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About bob_G


  • Interests (Hobbies, favorite activities, etc.):
    fishing, hunting, bird dogs
  • What I do for a living:
    semi retired soda jerk (or just plain jerk)

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  1. Of seals, yes. They even included aerial photos taken today of the seals. Tens of thousands lounging on the beach.
  2. I thought of that. Take away the food source, and what have you got? A bunch of hungry GWs. But does evidence show that these sharks imprint this location as a summer food source? Or given that they're so nomadic, they may just move on once the food is gone?
  3. I was watching the evening news, and surprisingly they had their facts straight. They made it clear that an overabundance of seals is the cause. Interesting stats. In 2011 there were an estimated 17,000 seals on the outer Cape. Today, 40,000-50,000. Almost tripled in 7 years. You have to wonder if the shark population will grow exponentially, or will it level off at some point?
  4. Boy, imagine digging quahogs in a wetsuit. Whitey swimming around, no seals. Suddenly the guy digging clams looks mighty tastey.
  5. Nice Terry. That sushi looks amazing.
  6. Compared to 2017 and 2016 the numbers of large are down IMO. We all more or less knew this was coming. However what I find more alarming is the lack of small fish. Fish between 16-25" were easy to catch jigging, and often filled in the night when large weren't around. Their absence concerns me that we have nothing coming up in the pipeline.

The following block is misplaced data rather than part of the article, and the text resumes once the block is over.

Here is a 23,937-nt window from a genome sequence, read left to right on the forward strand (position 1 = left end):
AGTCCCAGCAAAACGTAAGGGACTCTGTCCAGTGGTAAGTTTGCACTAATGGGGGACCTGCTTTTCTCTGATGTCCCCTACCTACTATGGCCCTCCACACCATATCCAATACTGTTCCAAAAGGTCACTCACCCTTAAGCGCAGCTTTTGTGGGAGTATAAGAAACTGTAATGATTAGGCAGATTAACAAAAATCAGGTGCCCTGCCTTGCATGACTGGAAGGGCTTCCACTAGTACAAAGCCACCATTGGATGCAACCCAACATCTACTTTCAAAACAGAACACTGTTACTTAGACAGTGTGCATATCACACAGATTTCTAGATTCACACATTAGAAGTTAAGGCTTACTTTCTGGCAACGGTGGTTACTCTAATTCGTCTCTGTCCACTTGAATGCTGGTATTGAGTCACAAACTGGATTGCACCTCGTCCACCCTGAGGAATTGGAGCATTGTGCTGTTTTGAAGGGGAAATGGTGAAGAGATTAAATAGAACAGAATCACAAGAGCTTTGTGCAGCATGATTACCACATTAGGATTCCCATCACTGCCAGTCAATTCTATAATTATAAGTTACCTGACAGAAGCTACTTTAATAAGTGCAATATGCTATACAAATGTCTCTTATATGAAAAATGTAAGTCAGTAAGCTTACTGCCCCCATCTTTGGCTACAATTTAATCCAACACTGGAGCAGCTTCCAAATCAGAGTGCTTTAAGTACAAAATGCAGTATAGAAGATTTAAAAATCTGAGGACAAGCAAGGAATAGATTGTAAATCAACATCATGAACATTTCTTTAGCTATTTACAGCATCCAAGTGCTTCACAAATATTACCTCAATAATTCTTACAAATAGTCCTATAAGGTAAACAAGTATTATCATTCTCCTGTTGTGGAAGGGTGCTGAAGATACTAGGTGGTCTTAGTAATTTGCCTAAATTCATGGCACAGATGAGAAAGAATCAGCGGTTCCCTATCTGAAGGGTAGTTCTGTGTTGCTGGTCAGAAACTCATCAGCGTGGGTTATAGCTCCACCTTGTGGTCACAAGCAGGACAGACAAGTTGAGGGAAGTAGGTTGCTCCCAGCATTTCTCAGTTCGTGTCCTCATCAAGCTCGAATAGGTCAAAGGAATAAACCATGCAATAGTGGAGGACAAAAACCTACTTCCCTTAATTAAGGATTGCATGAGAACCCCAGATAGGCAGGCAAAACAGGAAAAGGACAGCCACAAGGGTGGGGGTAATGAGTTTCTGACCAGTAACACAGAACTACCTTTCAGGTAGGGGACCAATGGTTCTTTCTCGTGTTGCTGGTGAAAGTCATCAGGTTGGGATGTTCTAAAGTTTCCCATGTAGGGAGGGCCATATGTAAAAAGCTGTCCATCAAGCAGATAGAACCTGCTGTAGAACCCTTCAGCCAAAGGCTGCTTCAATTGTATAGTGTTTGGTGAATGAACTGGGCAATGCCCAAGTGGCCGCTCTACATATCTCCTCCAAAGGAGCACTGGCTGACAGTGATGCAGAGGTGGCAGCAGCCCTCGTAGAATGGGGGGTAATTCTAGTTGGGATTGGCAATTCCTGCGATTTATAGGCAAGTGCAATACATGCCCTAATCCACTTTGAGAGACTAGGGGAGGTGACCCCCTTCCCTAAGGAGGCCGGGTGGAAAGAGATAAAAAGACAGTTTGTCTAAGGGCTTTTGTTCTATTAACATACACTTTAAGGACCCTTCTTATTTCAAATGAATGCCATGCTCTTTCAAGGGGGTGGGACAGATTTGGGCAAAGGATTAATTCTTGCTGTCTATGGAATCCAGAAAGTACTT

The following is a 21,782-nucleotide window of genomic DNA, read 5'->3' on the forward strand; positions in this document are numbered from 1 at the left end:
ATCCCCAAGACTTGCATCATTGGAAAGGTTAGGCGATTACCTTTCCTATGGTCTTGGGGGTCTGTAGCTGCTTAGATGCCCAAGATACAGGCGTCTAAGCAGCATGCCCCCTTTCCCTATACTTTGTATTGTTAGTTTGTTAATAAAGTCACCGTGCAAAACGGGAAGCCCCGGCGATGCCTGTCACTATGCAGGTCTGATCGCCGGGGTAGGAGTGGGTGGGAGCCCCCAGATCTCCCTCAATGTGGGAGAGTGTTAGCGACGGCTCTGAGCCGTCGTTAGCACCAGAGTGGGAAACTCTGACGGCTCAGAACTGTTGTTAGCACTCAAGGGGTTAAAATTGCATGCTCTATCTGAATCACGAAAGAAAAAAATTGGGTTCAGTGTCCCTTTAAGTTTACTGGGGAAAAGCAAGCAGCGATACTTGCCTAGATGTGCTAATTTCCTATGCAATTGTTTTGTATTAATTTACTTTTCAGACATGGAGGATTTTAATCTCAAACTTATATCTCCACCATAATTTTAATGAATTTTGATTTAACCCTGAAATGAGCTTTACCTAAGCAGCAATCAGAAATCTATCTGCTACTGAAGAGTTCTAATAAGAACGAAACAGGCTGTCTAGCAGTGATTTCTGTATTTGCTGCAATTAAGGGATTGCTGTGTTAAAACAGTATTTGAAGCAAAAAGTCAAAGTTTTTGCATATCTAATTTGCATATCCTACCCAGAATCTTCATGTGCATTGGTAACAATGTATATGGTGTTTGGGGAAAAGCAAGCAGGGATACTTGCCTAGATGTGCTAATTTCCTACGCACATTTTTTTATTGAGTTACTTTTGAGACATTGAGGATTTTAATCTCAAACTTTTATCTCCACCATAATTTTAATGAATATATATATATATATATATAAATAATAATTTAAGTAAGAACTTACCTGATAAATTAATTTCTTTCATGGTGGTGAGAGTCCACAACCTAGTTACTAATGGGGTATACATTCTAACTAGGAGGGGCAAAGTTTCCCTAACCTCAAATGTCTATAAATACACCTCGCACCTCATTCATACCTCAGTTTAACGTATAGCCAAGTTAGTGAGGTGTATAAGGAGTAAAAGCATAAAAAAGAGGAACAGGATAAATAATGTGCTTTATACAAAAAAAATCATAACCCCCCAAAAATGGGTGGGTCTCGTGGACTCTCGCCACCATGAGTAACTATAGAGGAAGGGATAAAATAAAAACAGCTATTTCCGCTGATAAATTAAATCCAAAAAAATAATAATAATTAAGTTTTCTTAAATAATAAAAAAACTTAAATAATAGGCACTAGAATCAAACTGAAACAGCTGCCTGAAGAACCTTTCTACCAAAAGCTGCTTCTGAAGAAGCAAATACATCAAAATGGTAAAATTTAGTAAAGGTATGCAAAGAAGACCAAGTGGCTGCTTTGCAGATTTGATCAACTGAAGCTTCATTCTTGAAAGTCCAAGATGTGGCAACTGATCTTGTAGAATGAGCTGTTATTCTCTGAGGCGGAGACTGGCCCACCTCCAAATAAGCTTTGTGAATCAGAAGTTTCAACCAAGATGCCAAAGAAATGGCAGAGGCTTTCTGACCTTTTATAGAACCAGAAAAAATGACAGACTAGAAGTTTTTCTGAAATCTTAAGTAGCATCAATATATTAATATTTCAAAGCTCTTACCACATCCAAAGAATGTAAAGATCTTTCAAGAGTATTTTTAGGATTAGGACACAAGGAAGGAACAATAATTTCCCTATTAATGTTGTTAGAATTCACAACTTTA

7. Just read a post on another on another site. A 12' GW was observed swimming in the old canal off Wings Neck.
  8. I could be wrong, but didn't they see one wayward orca last year about 20 miles off Chatham? She was later identified as being from a northen Canadian pod.
  9. Now you have me thinking. Given my reel's age, I wonder if parts are still available? The reel is still performing flawlessly, but I think I'll send it back to Daiwa for a look over this winter just to be proactive.
  10. Sounds like a plan. Now we just have to get the 2000lb eating machine with a brain the size of a pigeon to cooperate.
  11. I don't know about sinking dead seals offshore so GWs can feed of them? I have a friend who's an expert in the field and have discussed shark behavior with him many times in the past. All highly predatory sharks have amazing, infallable olfactory systems. Their highly developed nostrils are located below their snout and are used only to smell prey, and they can smell prey or decaying flesh from amazing distances. IMO dead seals tethered to cinder blocks will only act as a chum line attracting even more GWs to the area.
  12. Chances sre that seal you saw was a harbor seal, and not the dreaded grey seals which have colonized the outer Cape. The harbor seals have always been here. They really are no big deal. I had one working the rip in front of me the other night.
  13. See I think you could be wrong. The "experts" will be told what to say and to "tow tbe company line" if the want to keep their lucrative jobs. I doubt there will be any mention of how seals caused this problem. They'll come up with a story of miscalculating the GWs range and numbers. Maybe even suggest that these GWs could be part of some previously unknown invasive subspecies. Thus justifying a gubmint shark hunt.
  14. Hey look guys, I don't want to see anything happen to the GWs. I think they're the coolest think to hit Cape Cod. I love to accompany a tag boat.
  15. I do. I have DJs reel and have been fishing it for three seasons. DJ and I go back almost 50 years, and he gave it to me as a parting gift when he moved to Finland. Without a doubt, the best reel I've ever owned or fished (and I have a lot of reels). Amazingly tough. Flawless drag. Aside from a minor line roller issue its been no maintainence. Now mind you, DJ fished this reel for 10 years befire he gave it to me. I wish I bought one years ago. If you ever want to try it we can set up a time.